Reworking Röhsska

Gothenburg

16 February 2017

Late last year, Mariya Voyvodova of the City of Gothenburg Culture Committee announced the temporary closure of Röhsska, Sweden’s only dedicated design and crafts museum. The measure was taken, wrote Voyvodova, in order to address the "poor psychosocial work environment" at the museum, its "high turnover of executives", and its "deficiencies in leadership and organisation". In the coming 15 months, Röhsska will review its organisational shortcomings as well as its curatorial vision.

Röhsska was founded in 1904 following a substantial endowment from the estate of Gothenburg banker Wilhelm Röhss. The original collection of Swedish and European furniture and crafts was installed in a Carl Westman-designed National Romantic red brick building, and opened its doors to the public in 1916. Since then, the collections have expanded by 50 to 1800 acquisitions per year, with added donations and an increasingly ambitious exhibition programme. At the beginning of 2017, a local newspaper reported that Röhsska was Gotheburg's fifth most visited museum, and it continues to serve as an important pedagogical collection for its neighbour, the Gothenburg Academy of Design and Crafts (HDK). Yet, a month or so earlier, towards the end of Röhsska's centenary year, the City of Gothenburg Culture Committee had ordered the temporary closure of the museum.

"We've had problems with the psychosocial work environment at Röhsska for a very long time," explains Britta Söderqvist, director of museums at the Gothenburg City Cultural Affairs Administration. "A high turn over of directors, many people taking sick leave, a lack of continuity. We've tried to remedy the situation internally with a series of measures in the last 10-15 years, but without the desired effect." Röhsska is a public museum under the administration of the City of Gothenburg, so ultimately, local politicians made the decision to shut the museum. "The decision to close the museum was taken from on high," says Söderqvist. "It's been tumultuous for our staff and I have great respect for that."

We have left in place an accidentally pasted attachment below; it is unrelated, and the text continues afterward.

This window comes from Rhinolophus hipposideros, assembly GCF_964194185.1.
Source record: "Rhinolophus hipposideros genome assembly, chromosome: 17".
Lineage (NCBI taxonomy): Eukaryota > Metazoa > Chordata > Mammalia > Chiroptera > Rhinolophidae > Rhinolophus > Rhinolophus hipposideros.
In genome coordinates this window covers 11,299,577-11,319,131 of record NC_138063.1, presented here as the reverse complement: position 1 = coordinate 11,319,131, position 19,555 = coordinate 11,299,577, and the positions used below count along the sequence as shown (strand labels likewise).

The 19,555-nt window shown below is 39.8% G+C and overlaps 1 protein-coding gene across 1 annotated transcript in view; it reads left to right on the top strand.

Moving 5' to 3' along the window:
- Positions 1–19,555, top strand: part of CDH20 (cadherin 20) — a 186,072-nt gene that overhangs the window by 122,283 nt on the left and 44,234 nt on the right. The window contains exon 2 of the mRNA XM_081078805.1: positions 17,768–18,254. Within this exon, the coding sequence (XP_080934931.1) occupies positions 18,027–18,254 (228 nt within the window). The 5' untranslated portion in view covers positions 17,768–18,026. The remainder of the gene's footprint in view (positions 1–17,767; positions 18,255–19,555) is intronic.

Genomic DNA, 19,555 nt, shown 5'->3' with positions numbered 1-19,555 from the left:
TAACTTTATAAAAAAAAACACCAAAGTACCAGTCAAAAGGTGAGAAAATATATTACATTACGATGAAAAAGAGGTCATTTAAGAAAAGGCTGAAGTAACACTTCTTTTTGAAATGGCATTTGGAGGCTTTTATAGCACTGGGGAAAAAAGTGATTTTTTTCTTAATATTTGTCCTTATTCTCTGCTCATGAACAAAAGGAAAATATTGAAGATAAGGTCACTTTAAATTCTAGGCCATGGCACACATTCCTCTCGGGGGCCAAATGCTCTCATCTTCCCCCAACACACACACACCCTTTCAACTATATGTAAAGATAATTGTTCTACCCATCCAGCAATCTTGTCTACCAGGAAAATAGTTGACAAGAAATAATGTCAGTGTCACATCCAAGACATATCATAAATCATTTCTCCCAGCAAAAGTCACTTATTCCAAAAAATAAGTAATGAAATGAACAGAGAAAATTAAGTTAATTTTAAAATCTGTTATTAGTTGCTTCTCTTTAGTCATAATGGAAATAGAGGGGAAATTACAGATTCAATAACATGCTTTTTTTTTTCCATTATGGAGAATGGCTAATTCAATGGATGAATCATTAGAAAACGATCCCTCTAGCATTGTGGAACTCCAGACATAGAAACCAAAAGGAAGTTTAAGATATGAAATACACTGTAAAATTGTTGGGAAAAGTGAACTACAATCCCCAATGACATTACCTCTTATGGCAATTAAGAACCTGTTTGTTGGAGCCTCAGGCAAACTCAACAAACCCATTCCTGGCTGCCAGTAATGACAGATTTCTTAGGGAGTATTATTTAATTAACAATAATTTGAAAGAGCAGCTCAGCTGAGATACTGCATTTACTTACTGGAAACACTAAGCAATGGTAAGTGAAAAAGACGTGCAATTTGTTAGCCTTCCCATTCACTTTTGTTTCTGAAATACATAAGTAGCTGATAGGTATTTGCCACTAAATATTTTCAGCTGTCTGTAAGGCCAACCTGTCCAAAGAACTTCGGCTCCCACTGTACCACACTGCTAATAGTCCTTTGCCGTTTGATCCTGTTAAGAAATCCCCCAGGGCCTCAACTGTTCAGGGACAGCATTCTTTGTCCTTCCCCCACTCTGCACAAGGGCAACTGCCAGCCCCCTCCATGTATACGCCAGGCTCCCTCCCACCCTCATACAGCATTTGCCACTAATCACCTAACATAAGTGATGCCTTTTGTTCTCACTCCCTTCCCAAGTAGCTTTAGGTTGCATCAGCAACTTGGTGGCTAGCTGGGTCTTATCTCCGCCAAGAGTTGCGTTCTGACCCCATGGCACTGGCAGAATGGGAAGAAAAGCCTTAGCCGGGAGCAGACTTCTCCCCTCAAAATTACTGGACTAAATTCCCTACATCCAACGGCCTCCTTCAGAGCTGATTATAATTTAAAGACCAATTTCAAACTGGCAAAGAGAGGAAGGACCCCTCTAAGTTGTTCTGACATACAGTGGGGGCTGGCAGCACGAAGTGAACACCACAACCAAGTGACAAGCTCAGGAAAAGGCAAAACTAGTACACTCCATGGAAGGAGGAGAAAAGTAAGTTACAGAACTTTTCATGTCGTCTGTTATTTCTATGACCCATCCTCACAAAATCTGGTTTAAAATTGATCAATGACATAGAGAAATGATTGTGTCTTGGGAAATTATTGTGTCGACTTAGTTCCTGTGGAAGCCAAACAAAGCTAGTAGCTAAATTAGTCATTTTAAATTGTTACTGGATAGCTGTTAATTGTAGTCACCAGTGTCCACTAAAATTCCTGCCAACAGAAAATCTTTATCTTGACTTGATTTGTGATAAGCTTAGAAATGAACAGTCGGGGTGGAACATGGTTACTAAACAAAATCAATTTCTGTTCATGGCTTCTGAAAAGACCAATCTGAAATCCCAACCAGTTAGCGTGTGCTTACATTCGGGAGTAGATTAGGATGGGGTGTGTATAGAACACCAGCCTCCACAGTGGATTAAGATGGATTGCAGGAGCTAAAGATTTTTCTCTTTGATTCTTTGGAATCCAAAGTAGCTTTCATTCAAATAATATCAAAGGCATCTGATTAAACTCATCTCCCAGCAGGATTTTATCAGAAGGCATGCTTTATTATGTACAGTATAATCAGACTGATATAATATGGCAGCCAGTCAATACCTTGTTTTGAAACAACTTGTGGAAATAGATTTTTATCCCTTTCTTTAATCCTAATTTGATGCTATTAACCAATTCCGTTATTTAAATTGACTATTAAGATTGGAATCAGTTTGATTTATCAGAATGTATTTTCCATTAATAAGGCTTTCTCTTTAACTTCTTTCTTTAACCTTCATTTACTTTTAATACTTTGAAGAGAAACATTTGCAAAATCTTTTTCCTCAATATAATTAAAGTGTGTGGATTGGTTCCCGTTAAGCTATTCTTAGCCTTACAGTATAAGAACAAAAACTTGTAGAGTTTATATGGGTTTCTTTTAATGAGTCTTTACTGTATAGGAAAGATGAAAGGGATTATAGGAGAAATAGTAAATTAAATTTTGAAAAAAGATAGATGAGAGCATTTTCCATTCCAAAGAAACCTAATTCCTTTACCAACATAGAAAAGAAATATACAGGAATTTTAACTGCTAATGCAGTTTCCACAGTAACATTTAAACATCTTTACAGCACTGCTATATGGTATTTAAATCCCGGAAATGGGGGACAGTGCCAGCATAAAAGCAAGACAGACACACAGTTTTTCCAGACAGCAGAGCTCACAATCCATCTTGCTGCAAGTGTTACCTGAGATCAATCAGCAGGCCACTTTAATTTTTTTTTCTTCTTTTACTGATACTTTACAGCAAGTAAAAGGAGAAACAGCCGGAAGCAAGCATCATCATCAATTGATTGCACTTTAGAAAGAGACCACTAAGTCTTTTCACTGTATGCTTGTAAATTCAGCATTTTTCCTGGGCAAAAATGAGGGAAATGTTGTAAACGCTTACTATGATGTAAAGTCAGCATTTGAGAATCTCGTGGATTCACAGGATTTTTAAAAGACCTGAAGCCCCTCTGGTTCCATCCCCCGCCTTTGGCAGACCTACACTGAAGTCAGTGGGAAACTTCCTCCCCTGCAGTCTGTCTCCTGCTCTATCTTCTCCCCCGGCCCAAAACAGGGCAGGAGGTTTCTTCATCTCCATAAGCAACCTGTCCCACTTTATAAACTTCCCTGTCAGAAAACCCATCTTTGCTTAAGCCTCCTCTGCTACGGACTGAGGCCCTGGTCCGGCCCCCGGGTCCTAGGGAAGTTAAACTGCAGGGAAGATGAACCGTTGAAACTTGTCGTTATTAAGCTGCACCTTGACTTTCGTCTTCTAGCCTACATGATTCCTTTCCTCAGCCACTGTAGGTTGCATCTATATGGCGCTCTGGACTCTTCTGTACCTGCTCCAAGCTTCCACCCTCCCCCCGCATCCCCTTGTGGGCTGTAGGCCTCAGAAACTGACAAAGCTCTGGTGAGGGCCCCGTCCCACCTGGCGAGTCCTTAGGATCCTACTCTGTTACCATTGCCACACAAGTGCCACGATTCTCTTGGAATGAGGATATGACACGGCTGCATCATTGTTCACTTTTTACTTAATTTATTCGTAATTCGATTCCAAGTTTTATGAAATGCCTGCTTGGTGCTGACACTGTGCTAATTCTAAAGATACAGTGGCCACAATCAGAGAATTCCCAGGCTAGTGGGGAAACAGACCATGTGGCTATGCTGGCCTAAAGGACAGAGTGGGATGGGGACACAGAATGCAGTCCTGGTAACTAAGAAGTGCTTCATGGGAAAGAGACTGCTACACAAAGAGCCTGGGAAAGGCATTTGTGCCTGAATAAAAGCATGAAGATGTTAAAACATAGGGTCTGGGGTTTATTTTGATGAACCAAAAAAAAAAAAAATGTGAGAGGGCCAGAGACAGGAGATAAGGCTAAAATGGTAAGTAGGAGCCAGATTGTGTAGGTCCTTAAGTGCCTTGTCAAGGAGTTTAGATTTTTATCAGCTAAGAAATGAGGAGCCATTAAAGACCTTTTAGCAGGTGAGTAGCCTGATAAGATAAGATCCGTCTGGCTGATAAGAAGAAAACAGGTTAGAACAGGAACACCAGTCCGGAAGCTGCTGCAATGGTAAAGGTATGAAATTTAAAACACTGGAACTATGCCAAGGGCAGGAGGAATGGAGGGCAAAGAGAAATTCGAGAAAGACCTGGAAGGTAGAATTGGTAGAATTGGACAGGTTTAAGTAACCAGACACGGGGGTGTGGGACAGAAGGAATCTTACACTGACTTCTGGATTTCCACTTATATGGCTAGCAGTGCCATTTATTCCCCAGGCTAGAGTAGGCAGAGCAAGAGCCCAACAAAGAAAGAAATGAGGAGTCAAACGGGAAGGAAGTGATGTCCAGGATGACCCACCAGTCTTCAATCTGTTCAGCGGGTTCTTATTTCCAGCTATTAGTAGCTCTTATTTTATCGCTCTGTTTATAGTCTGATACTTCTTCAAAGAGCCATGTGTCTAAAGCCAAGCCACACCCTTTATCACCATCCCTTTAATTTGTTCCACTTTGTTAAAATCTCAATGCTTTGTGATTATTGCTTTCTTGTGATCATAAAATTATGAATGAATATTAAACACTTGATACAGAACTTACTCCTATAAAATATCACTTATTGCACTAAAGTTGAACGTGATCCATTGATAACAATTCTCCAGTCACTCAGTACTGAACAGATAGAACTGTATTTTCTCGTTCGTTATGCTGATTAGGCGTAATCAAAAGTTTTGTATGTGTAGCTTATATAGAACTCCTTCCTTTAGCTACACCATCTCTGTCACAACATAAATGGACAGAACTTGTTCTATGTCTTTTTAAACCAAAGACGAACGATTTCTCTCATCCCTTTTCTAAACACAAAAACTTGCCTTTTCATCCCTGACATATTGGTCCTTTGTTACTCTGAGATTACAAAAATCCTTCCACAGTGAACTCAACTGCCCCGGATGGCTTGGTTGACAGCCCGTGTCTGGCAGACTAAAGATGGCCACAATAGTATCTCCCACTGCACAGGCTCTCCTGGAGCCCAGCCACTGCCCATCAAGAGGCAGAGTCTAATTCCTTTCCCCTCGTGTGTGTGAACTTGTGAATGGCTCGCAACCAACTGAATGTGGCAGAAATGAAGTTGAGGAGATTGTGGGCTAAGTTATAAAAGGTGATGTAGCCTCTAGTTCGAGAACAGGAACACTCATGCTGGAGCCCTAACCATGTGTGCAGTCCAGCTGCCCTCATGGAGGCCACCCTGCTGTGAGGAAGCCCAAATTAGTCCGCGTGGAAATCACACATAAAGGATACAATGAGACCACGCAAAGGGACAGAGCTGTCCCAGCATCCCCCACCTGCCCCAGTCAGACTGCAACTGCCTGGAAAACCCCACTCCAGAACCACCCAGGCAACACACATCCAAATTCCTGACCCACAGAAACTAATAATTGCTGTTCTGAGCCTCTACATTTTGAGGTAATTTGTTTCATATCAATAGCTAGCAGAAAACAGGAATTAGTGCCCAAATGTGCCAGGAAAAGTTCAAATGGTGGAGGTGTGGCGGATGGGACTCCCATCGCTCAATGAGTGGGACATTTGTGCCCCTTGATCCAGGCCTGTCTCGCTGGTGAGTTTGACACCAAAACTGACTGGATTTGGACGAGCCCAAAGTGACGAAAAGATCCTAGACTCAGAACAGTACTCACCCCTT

As tumultuous as the sudden closure is, Söderqvist deems it necessary for a successful overhaul of the organisational deficiencies at Röhsska. "It would be too difficult to develop the organisation and maintain the museum's regular operation in parallel," she says. "That's why it will be shut for 15 months from 27 February." While the museum undergoes its developmental work, staff will be placed in other public institutions of their preference. At the same time, efforts will be made to make Röhsska's collections visible on other platforms. "We will lend out a number of works in the year ahead," says Söderqvist. "To Thiel Gallery in Stockholm, for example. The Torsten & Wanja Söderberg Prize exhibition, which Röhsska hosts every year, will happen next year too, and we'll oversee the ceremony. But it will take place at the Gothenburg City Library."

One of Röhsska's longest standing collaborators is its neighbour, the Gothenburg Academy of Design and Crafts (HDK). "We've collaborated for a century. HDK was founded 169 years ago," says Ulf Dalnäs, who is head of academy at HDK. "In more recent years, we've always had our spring exhibitions at Röhsska. It's been a place for critical discussion about what's new in design and crafts. It has been a knowledge exchange where teachers and students could draw inspiration from the collections."